Q&A With NEXT UP 2017 Presented By adidas Honoree Scott Wetherbee

July 6th, 2017 | by CollegeAD
Q&A With NEXT UP 2017 Presented By adidas Honoree Scott Wetherbee

Editor’s Note: New Eastern Michigan athletic director and 2017 NEXT UP presented by adidas honoree Scott Wetherbee took a few minutes late last week to talk with CollegeAD on a wide array of topics, covering everything from branding and brand standards to what he’s looking for when adding team members. The Q&A below has been edited for clarity and length.

CollegeAD: What are some of the challenges and/or how you see the communications field changing over the next five years?

Scott Wetherbee: The last 4-5 years I’ve seen a big shift already in communications and in what we’re asking of our communication departments has changed. What’s changed is the branding of the athletic programs, the messaging you’re getting out, how quickly you’re getting it out. Moving forward, how do we continue to get our message out through normal media, and then to constituents who don’t use the media but come directly to us. We tell our own stories, we are their source. So utilizing digital formats and social media and getting that message and being very consistent with what that is.

If something bad happens, getting out in front of the story and telling your story ahead of time as opposed to waiting until it breaks and you responding. I think those are the types of challenges we face every day that we’re trying to improve and figure out what’s best for each department.

CAD: At Mississippi State you were also overall branding, graphics, venue marketing and video elements for MSU athletic facilities. Can you talk about an impactful branding campaign across Bulldog facilities and what that entailed?

SW: We did a really good job of cleaning up old logos, looking around campus, looking around our facility and looking at our old logo. We’ve been very consistent with Hail State, FAMILY and using the M State within the FAMILY. So if you go into each one of our sporting events there is a consistent look, a consistent brand, and even campus has embraced that, those types of things have been very important to us. Taking that further outside of campus, using that message on billboards. I think that’s important across the board so when people are in an airport and see your logo they’re familiar with it. If we’re all over the board or use different logos or different messages people get confused.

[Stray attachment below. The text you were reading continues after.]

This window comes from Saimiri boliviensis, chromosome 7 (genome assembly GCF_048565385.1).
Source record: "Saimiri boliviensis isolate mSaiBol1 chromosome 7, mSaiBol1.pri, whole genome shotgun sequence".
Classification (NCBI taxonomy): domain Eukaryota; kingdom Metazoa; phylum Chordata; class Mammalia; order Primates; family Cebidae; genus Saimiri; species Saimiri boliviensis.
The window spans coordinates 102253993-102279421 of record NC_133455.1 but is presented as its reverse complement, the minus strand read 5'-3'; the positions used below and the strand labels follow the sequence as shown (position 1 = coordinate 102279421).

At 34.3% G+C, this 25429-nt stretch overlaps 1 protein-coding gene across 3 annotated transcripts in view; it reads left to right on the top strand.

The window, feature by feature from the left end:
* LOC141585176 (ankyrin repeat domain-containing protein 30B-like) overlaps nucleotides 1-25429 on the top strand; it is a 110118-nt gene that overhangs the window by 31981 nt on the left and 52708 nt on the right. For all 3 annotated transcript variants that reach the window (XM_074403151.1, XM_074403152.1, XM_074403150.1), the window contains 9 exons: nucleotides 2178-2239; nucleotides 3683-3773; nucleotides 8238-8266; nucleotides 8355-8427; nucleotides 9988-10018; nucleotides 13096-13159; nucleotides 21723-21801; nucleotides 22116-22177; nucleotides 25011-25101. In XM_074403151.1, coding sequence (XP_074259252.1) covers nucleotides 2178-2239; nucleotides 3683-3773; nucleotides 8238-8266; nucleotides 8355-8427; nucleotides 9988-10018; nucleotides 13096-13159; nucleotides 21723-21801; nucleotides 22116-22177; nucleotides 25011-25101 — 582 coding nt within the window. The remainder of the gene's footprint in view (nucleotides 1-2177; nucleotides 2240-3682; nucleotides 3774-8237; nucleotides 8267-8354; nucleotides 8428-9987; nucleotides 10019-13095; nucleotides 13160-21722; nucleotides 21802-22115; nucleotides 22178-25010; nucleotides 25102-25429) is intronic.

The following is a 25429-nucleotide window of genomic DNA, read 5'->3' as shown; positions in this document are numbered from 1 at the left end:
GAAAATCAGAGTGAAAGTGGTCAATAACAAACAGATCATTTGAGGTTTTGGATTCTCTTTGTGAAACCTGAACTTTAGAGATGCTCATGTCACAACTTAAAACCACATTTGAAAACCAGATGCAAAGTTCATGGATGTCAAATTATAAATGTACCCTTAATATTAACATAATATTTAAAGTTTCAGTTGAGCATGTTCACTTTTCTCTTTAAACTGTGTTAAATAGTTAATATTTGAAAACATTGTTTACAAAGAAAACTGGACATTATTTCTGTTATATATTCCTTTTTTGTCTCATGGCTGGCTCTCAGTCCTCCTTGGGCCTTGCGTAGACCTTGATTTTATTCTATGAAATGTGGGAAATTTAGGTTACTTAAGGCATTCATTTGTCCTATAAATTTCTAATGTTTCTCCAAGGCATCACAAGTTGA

CAD: What does brand consistency mean, and how you create brand consistency?

SW: Brand consistency is being very particular and not deviating from the look that you’re going to create. So when you are branding something, whatever that message or that story is it needs to be consistent throughout each sport. At Mississippi State we don’t allow our coaches to have different names or phrases that will go on posters, we focus on Hail State. Hail State goes on our posters, the M State logo goes on all of our schedules cards. Consistent branding is the same look, same feel, same story. Even when a coach goes out and speaks at an event, we’re saying the same thing. It maybe a little more specific about their sport, but they’re still talking about the overall message of the FAMILY and Mississippi State.

At Eastern Michigan, we’ve got to be very consistent with our block E, so that people understand and know what that block E means.

CAD: In your time at Mississippi State you oversaw Bulldog Sports Properties, how do you sync up your multimedia rights staff with your existing athletic department staff and ensure a good relationship?

SW: We’ve done a really good job of including our multi media rights staff, I meet every Tuesday with Learfield and go over if we have any issues, what are they trying to sell and I then will talk with my staff about some of the things we want to promote at a game or on the radio that they (Learfield) can attach a sponsorship to. We’ve already started meeting with Learfield, our marketing staff, communications staff, and video staff to map out what we are going to offer our fans this fall. What experiences are we creating that we can put a logo with or a sponsorship with, or what giveaways we can do? You’ve got to be hand in hand and transparent, they may try and push the envelope with us and want to do something, and vice-versa. If you’re not meeting and sharing ideas all the time, that’s where you run into issues.

CAD: Under your leadership, Mississippi State’s external unit became one of the most elite and recognized in collegiate athletics. Over a three-year span you hired 20 new employees cultivating a culture of innovation and brand consistency, can you expound on cultivating a culture of innovation?